Join the debate. Vote Now on the Dear Abby Poll of the week.

by Abigail Van Buren

DEAR ABBY: After only six years of marriage, my darling husband died on Oct. 4. He had three children and taught them good values. He once said during our marriage, "When I die, I hope my kids don't come in and start announcing, 'I want this' or 'I want that.'"

Well, sure enough, two days after my husband's death -- even before the funeral arrangements had been completed -- his son came to me with a verbal list of things they wanted.

I kindly told him that his father and I had discussed what he would like them to have, and we would take care of it sometime later. I left his kids at home while I went out to run some errands. When I returned and they had left, I found evidence that they had gone through my belongings looking, I suppose, for things they wanted.

The next day his son called and said they would be bringing my husband's ex-wife over to load up the things they wanted before they went home. The day of the funeral his son called to inform me that they had brought a truck from Arkansas to haul it all away.

Abby, I couldn't take it any more. I said, "Your daddy would be ashamed of you. To ask his widow on the day of his funeral to come over immediately afterward is incredibly crass."

Well, during the funeral, I observed his son's grief, and now I feel terribly guilty for being a wicked stepmother. Am I?

Also, is it in good taste for an ex-wife to pluck flowers from her ex-husband's grave in front of his widow, before he is lowered into the ground? I'm appalled. -- GRIEVING IN MISSOURI

DEAR GRIEVING: Stop feeling guilty for having reacted the way you did to the phone calls. You showed remarkable restraint in the face of insensitivity. Something tells me that any hurt feelings will be mended as soon as you tell "the kids" they can come and collect the loot.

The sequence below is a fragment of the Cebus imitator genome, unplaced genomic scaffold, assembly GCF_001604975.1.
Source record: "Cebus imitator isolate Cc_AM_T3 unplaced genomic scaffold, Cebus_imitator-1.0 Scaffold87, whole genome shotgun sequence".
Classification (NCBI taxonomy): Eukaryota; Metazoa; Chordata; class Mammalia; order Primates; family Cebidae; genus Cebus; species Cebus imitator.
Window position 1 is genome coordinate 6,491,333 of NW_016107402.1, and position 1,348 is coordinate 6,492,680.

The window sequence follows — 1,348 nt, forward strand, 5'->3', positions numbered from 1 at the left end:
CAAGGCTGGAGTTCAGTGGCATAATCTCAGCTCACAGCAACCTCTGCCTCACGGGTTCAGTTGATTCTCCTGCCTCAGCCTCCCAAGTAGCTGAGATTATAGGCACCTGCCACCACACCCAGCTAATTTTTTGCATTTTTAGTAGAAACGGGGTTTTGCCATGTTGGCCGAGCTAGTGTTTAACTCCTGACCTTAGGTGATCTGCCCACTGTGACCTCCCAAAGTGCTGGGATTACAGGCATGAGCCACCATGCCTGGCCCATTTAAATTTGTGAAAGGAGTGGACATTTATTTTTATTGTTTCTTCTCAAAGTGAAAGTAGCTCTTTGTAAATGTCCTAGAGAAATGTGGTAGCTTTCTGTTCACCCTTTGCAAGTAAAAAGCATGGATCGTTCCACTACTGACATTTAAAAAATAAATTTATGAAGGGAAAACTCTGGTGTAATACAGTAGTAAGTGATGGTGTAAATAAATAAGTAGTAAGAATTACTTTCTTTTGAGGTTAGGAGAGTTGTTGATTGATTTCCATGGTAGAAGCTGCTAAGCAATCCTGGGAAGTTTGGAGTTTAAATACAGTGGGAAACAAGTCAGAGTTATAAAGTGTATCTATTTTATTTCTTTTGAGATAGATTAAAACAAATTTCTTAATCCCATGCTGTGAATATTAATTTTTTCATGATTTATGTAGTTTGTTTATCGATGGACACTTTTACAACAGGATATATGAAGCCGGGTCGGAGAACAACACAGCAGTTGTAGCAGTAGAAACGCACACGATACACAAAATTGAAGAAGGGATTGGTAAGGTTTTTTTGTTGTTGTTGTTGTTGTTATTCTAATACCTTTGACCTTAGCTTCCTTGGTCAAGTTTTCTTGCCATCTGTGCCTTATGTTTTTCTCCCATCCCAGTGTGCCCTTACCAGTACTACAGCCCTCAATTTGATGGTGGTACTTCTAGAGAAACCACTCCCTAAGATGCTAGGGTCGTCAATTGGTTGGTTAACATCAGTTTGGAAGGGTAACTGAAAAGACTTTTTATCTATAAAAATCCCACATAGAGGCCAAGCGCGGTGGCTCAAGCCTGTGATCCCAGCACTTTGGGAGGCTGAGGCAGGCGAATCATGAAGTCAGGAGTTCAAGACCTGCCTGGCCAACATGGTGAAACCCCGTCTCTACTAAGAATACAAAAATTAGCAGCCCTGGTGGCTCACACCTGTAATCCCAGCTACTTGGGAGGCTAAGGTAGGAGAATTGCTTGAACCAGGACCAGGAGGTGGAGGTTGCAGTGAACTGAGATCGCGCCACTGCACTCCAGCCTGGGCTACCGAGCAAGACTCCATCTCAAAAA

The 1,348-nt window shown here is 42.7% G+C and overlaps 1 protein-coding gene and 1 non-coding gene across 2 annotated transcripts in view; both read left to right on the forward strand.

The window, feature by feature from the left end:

As for your husband's ex-wife taking flowers from his grave at the burial, customs vary in different parts of the country. Perhaps she wanted to press them and put them in a family album. After having had three children with him, she must have been feeling some sense of loss at his death. When people are grieving, they sometimes say or do things without thinking them through. Give her the benefit of the doubt.

DEAR ABBY: I recently took a commercial airline flight home from England to the United States. Regrettably, the woman I sat next to wore too much perfume. I don't mind perfume in good taste, but this woman must have taken a bath in it. The smell was unbearable, so I first covered my nose with a blanket. Then I tried turning my head in the other direction. Then I tried to sleep. Lastly, I put the air on me, but nothing seemed to help.

What should I have done to get away from the horrible perfume smell? -- SENSITIVE NOSE IN GARDEN GROVE, CALIF.

DEAR SENSITIVE NOSE: I have heard countless complaints over the years from people who are sensitive to perfumes. Many of them suffered allergic reactions when in close quarters such as elevators. The problem is perfume wearers who think that if a little bit is good, then more must be better. Not true!

You should have informed the flight attendant that you couldn't tolerate the strong odor and asked to change your seat. If the flight wasn't fully booked, the attendant would have accommodated you.

Good advice for everyone -- teens to seniors -- is in "The Anger in All of Us and How to Deal With It." To order, send a business-size, self-addressed envelope, plus check or money order for $3.95 ($4.50 in Canada) to: Dear Abby, Anger Booklet, P.O. Box 447, Mount Morris, IL 61054-0447. (Postage is included.)

4520 Main St., Kansas City, Mo. 64111; (816) 932-6600